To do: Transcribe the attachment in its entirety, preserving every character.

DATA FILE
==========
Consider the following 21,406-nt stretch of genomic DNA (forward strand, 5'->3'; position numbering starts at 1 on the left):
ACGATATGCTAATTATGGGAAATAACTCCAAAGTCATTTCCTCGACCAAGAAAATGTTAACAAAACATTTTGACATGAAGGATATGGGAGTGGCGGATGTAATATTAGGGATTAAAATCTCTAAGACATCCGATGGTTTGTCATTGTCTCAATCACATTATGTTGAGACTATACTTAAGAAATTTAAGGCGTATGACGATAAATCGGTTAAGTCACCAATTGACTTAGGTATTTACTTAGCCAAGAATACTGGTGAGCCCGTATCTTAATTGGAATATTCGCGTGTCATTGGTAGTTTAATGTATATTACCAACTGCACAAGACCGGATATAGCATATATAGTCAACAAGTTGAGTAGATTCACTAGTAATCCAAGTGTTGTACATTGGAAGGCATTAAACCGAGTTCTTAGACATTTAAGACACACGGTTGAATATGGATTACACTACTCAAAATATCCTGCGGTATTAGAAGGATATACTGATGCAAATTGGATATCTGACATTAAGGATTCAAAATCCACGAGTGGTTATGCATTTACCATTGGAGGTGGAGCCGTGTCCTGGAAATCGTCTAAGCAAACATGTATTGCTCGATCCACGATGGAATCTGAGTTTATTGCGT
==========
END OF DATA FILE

Consider the following 21,406-nt stretch of genomic DNA (forward strand, 5'->3'; position numbering starts at 1 on the left):
ACGATATGCTAATTATGGGAAATAACTCCAAAGTCATTTCCTCGACCAAGAAAATGTTAACAAAACATTTTGACATGAAGGATATGGGAGTGGCGGATGTAATATTAGGGATTAAAATCTCTAAGACATCCGATGGTTTGTCATTGTCTCAATCACATTATGTTGAGACTATACTTAAGAAATTTAAGGCGTATGACGATAAATCGGTTAAGTCACCAATTGACTTAGGTATTTACTTAGCCAAGAATACTGGTGAGCCCGTATCTTAATTGGAATATTCGCGTGTCATTGGTAGTTTAATGTATATTACCAACTGCACAAGACCGGATATAGCATATATAGTCAACAAGTTGAGTAGATTCACTAGTAATCCAAGTGTTGTACATTGGAAGGCATTAAACCGAGTTCTTAGACATTTAAGACACACGGTTGAATATGGATTACACTACTCAAAATATCCTGCGGTATTAGAAGGATATACTGATGCAAATTGGATATCTGACATTAAGGATTCAAAATCCACGAGTGGTTATGCATTTACCATTGGAGGTGGAGCCGTGTCCTGGAAATCGTCTAAGCAAACATGTATTGCTCGATCCACGATGGAATCTGAGTTTATTGCGT